As Goldman Sachs continues to be in the news, this revelation could affect the SEC’s charges (h/t to HelenK for alerting me to this ):

Testimony Could Undercut SEC Charge Against Goldman

The government has testimony from a Paulson & Co. official that could contradict its own claims against Goldman Sachs, CNBC has learned.

Paolo Pellegrini told the government that he informed ACA Management that Paulson intended to bet against, or short, a portfolio of mortgages ACA was assembling.

If true, the testimony would go directly against government claims that ACA did not know Paulson was hoping the collateralized debt obligations would fail, and subvert charges that Goldman breached its duty by not informing ACA of Paulson’s position.

CNBC has examined documents in which a government official asked Pellegrini whether he informed ACA CDO manager Laura Schwartz about Paulson’s position in the portfolio, named Abacus 2007-AC1.

“Did you tell her that you were interested in taking a short position in Abacus?” a government official asked Pellegrini, referring to the name of the CDO portfolio.

“Yes, that was the purpose of the meeting,” Pellegrini responded.


Oops. I am guessing that is not the answer they anticipated:

The exchange is key in that the Securities and Exchange Commission is charging that the failure to disclose Paulson’s position was a “material” factor that could have caused both ACA and German Bank IKB to back out of the CDO investment. When the CDO failed, Paulson reaped a gain of more than $900 million, the government has said.

The SEC does not mention the exchange in its complaint against Goldman.

“We look forward to presenting a complete and accurate evidentiary record in court,” SEC spokesman John Nester said in a statement to CNBC.

CNBC further learned that Pellegrini and Schwartz met at least three times to discuss the CDO and Paulson’s short position on Abacus.

Because of the deal’s structuring, Paulson stood to gain $900 million from the deal but lose only $20 million.

Here’s the thing. Couldn’t they have actually done a TAD more investigating before making these charges against Goldman Sachs? I mean, they make the charges just the other day, and voila, a few days later, this testimony comes out completely contradicting their charges. I’m just saying, maybe SOMEONE could have done a little more homework before leveling these charges, don’t you think?

And while I am at it, NQ reader Peggy Sue supplied this fascinating testimony from William Black on Lehman Brothers to the House Finance Committee. It is quite an indictment of a number of federal entities, especially the Fed, as well as the SEC:

Holy smokes. Mr. Black didn’t mince any words, did he? He is exactly the kind of straight talker we need to clear up this big, huge, mess. And he exposes the sheer incompetence of those who have been charged with oversight of financial institutions, especially continuing “business as usual” when that business was costing us millions and millions of dollars.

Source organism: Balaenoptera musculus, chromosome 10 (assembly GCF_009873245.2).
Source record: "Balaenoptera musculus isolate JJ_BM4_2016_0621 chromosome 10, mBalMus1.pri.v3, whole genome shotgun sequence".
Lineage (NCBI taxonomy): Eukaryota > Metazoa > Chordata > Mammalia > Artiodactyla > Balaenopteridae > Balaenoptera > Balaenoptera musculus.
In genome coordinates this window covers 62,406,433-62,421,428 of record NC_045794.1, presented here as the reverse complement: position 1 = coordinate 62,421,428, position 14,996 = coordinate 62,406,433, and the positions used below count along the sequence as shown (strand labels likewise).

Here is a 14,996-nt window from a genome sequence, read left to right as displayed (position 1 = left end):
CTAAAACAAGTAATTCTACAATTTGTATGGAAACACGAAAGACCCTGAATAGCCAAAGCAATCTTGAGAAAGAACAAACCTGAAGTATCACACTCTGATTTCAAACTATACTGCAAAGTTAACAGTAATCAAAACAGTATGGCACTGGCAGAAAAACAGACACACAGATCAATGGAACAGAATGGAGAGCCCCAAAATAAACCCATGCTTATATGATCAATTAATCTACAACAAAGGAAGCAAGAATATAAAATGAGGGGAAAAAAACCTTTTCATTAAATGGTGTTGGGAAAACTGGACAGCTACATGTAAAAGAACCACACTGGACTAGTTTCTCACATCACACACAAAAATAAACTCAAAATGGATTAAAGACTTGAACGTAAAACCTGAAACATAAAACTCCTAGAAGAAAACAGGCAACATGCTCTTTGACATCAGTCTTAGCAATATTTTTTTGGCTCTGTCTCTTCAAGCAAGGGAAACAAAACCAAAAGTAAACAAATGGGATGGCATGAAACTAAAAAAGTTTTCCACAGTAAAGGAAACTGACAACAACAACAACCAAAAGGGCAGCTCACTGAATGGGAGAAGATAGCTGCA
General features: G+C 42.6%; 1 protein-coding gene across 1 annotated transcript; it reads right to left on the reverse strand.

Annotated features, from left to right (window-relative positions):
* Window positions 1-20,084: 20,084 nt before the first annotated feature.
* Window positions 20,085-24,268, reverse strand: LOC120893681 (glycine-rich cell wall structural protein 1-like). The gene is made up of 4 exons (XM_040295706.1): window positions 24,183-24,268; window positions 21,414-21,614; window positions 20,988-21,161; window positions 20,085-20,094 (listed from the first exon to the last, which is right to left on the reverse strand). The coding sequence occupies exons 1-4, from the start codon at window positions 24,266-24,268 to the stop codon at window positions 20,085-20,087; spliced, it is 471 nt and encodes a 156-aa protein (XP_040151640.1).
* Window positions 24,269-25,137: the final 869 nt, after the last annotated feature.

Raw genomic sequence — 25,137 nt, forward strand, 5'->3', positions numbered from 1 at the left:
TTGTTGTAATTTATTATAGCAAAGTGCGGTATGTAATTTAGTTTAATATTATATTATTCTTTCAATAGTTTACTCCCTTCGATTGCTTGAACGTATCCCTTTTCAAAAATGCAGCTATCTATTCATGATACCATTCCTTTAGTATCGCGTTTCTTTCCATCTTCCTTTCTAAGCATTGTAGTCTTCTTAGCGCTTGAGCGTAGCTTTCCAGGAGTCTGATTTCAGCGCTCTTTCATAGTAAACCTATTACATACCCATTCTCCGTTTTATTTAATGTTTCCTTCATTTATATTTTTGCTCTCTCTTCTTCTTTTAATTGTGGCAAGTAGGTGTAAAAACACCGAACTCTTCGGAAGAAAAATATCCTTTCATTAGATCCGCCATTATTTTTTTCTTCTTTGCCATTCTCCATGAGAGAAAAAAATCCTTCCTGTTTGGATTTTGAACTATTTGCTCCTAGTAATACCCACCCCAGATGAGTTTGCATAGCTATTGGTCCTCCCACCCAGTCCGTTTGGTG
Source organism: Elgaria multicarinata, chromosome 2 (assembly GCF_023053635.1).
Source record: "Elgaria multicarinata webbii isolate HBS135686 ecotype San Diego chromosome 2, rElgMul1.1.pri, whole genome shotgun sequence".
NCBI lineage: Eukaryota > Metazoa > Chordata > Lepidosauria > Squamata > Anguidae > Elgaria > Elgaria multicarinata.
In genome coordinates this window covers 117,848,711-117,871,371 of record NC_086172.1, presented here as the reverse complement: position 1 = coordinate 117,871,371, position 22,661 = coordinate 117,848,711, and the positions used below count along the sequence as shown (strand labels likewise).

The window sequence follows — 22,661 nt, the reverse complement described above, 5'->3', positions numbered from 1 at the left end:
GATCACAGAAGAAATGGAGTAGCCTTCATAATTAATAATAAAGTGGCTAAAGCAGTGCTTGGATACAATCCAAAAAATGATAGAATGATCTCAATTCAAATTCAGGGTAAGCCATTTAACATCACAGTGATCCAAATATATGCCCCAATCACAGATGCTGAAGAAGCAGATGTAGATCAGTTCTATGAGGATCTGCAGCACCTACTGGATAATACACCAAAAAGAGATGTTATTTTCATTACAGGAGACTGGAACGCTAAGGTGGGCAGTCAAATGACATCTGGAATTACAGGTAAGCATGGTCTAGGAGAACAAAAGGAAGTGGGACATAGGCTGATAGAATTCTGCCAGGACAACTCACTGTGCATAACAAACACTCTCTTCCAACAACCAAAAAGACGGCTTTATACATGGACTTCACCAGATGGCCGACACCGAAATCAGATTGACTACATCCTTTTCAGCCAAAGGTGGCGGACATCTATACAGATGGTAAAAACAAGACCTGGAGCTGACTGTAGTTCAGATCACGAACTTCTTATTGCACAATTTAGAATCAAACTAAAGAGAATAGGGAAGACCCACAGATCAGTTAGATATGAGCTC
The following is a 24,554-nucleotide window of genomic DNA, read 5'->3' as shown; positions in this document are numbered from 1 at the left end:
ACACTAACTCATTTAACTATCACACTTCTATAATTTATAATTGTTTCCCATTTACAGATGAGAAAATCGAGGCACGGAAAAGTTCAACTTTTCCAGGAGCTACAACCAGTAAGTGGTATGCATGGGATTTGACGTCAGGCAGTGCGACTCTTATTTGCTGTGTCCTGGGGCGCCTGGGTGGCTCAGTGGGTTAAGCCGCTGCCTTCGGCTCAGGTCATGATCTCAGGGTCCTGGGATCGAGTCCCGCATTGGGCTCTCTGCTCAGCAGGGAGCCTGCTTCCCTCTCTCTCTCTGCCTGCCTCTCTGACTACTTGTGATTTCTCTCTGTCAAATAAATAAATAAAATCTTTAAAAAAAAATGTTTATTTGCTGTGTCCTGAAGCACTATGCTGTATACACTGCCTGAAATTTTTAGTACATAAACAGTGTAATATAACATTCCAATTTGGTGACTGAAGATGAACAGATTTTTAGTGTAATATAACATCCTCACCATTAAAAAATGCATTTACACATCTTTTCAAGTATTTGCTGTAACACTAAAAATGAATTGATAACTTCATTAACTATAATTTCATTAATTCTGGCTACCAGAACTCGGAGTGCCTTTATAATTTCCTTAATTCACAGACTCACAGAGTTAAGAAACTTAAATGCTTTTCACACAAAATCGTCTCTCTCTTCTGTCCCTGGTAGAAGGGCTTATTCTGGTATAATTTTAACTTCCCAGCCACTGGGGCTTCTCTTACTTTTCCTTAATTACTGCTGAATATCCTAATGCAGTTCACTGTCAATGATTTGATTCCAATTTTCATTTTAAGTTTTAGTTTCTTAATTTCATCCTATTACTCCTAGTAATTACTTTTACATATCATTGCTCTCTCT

It sounds to me like there are a helluva lot of people running this show deserving of lawsuits, too – I’m not holding my breath that they will get their comeuppance, though. They’ll probably get promotions…

  • b

    Creeper,

    You and USAA are now lobbying for the big Wall Street banks? What a joke. USAA makes the big claims, but does not actually prove anything about what is actually in the bill. Typical BS from the right. USAA is just another bank that is lobbying. No bank wants more regulation, but sorry tax payers are demanding it.

    By the way how many bad loans did USAA give out in the bubble? USAA is a joke. That bank is a complete rip-off.

    See:
    http://www.ripoffreport.com/Search/usaa.aspx

  • b

    Creeper,

    “Mind your manners.” That is a joke given all the right-wing attack dogs on NQ. As soon as some adds an alternative view they are personally attacked and the comment is deleted on this site. There are no “manners” on this site, at least since it turned into an anti-obama hate site.

  • ~~JustMe~~

    SEC Pushes Back at Criticism Over Porn Surfing Report
    Little job perk here :-
    http://www.foxnews.com/politics/2010/04/23/republicans-slam-sec-porn-surfing-report/

  • Rabble Rouser Rev. Amy

    creeper, my partner got that, too (her dad is a retired 3 star).  I signed it myself last night.  Thank heavens SOMEONE is reading what is in this monstrosity of a bill (create another oversight committee when the one supposed to be providing oversight has done very little?  WTH with that??).

    It will be interesting to see what comes of this…

  • creeper

    Just received the following from Josue Robles, CEO of USAA:

    Rarely in our 87-year history have we turned to USAA members to weigh in with elected representatives on an issue of great importance. But, we are now.
    The U.S. Senate currently is considering legislation (S.3217) that would impose new rules on the nation’s financial services industry, including USAA.